I Max=max (IR, IG, IB)  (14)

Rgain=I Max /IR

Ggain=I Max /IG

Bgain=I Max /IB  (15)

(IR, IG, IB) is a RGB representation of the lighting color. The resultant white balance gains (Rgain, Ggain, Bgain) are values for correcting the color (i.e., (IR, IG, IB) in itself) obtained when the lighting of this color is reflected on a white object, into gray (i.e., R=G=B). The thus obtained white balance gains are entered into a white balance adjusting circuit 124.

The white balance adjusting circuit 124 multiplies pixel values R, G and B of an image fed from the imaging device 20 by the gains Rgain, Ggain and Bgain, respectively, obtained by the white balance gain calculating circuit 122, to regulate the white balance of the image (S26). The auto white balancing apparatus thus provides, through its output terminal 126, outputs (Rout, Gout, Bout) given by the following expressions:

Rout=Rgain*R

Gout=Ggain*G

Bout=Bgain*B  (16)

The preferred embodiment of the present invention has thus been described.

On the basis of the distance between the representative color of each block and the typical color difference of each light source, as set forth hereinabove, this embodiment estimates a reliability with which each block is lighted by each light source to thereby provide a white balance adjustment based on the reliability. By virtue of the acquisition of the reliability from a continuous function with respect to the distance, a more stabilized behavior can be achieved in the white balance control, compared with the prior art making the white balance adjustment based on the results of binary discrimination of whether each block is contained in a range corresponding to each light source.

Furthermore, by virtue of the modification of the color difference based reliability in response to the luminance of the block representative color, this embodiment is capable of providing a white balance control incorporating knowledge about the influence of each assumed light source upon the luminance of scenes.

This modification in response to the luminance is effected depending on a continuous function with respect to the luminance, whereupon another advantage ensuring a smooth white balance control is provided.

Due to the provision of a correction mechanism for rendering the reliability smaller accordingly as the variance of pixel values within a block becomes larger, this embodiment is also capable of reducing any influence that blocks having largely dispersed pixel values (that is, with a reduced possibility that they represent the color of the illumination light) will exert on the white balance control.

Due to the provision of a correction mechanism for rendering the reliability smaller accordingly as the number of saturation pixels within a block increases, this embodiment is also capable of reducing any influence that blocks having a large number of saturation pixels (that is, with a possibility that the pixel values may not represent the proper color) will exert on the white balance control.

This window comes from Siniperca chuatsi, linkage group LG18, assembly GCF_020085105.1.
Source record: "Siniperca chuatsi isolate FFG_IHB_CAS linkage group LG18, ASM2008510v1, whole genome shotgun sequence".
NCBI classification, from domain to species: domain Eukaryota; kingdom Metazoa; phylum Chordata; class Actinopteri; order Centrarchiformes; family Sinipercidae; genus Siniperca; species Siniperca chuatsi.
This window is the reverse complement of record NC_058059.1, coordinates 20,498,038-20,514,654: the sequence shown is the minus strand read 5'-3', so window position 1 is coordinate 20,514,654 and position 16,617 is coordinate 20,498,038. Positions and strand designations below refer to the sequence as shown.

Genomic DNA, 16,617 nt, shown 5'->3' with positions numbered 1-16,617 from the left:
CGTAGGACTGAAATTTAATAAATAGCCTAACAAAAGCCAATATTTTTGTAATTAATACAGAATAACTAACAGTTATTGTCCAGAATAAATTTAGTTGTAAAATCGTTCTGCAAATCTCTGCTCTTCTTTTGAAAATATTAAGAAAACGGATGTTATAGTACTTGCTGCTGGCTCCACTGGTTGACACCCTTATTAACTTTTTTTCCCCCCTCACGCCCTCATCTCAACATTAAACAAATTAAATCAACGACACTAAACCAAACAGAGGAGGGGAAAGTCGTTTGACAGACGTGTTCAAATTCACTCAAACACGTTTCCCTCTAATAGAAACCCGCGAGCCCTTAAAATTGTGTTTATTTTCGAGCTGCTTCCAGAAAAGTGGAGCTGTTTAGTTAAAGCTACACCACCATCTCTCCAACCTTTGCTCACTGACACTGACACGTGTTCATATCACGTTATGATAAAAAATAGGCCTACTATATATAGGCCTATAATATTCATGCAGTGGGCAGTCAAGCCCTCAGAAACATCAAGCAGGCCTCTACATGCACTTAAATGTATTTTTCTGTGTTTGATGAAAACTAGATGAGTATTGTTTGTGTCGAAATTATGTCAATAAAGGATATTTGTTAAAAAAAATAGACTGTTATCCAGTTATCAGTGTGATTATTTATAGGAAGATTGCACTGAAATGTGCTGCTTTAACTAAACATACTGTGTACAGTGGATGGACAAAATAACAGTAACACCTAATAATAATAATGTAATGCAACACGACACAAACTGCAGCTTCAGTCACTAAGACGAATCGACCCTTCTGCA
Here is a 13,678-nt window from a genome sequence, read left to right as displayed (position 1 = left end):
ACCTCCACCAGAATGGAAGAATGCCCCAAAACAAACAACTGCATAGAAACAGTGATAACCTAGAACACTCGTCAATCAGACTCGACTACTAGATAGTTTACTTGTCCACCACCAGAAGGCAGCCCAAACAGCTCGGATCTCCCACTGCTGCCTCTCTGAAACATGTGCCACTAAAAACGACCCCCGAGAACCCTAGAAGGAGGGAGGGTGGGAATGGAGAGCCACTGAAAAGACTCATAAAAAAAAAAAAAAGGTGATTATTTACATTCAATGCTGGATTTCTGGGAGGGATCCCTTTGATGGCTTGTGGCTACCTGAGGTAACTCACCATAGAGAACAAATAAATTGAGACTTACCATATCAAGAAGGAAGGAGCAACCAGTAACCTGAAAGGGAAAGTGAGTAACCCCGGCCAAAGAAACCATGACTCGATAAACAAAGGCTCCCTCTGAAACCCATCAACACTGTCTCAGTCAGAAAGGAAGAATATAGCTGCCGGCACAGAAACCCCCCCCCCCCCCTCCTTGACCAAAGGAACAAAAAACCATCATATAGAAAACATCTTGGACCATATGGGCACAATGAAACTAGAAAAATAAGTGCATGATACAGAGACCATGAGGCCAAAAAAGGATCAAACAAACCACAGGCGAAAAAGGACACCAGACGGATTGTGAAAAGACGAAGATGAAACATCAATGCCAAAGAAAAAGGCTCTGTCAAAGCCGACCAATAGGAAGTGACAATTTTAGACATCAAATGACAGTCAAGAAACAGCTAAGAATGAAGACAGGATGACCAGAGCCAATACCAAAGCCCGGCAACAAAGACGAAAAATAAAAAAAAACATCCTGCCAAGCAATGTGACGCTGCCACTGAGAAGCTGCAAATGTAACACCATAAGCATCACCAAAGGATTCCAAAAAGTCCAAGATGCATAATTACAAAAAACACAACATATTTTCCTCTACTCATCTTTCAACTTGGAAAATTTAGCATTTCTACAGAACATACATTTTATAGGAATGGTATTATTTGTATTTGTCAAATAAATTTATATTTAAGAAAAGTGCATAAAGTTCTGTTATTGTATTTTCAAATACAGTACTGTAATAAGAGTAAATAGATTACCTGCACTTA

Due to the provision of a mechanism for adjusting the white balance in response to the subject luminance using the knowledge about the relationship between the light source and the subject luminance, this embodiment is also capable of providing a more appropriate white balance control.

Although in the above embodiment the reliability obtained from the color difference of the block representative color has been modified in accordance with the luminance of the representative color, the variance of pixel values within the block, the number of saturation pixels within the block, and the position of the block within the image, a certain improvement to the prior art could be achieved even though the white balance control has been effected using the reliability free from such a modification. The degree of improvement is enhanced by subjecting this color difference based reliability to the above modification items. Modifications with respect to more items will then realize a higher accuracy in the white balance control.

The invention has been described in detail with particular reference to certain preferred embodiments thereof, but it will be understood that variations and modifications can be effected within the spirit and scope of the invention.

PARTS LIST

FIG. 1

10 auto white balancing apparatus

20 imaging device

30 subject luminance detector

102 block split circuit

104 representative color calculating circuit

106 variance coefficient calculating circuit

108 saturation coefficient calculating circuit

110 block reliability calculating circuit

112 reliability modifying circuit

114 light source contribution calculating circuit

116 total reliability calculating circuit

118 light source contribution modifying circuit

120 lighting color estimating circuit

122 white balance gain calculating circuit

124 white balance adjusting circuit

FIG. 2

1 start

2 end

s10 split into blocks

s12 calculate representative color

s14 assume block reliability

s16 modify block reliability

s18 calculate total reliability and components of contribution of each light source

s20 modify light source contribution components

s22 estimate lighting color

s24 calculate white balance gain

s26 adjust white balance

FIG. 3

200 image

210 block

FIG. 4

1 variance coefficient

2 variance

FIG. 5

1 saturation coefficient

2 number of saturated pixels

FIG. 6

1 reliability

2 distance

FIG. 7

1 luminance coefficient

2 luminance

FIG. 8

210-1 block

210-2 block

FIG. 9

1 modification coefficient co

2 subject luminance Lo

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Classifications
U.S. Classification348/223.1, 348/E09.052, 348/225.1, 348/228.1
International ClassificationH04N9/73
Cooperative ClassificationH04N9/735
European ClassificationH04N9/73B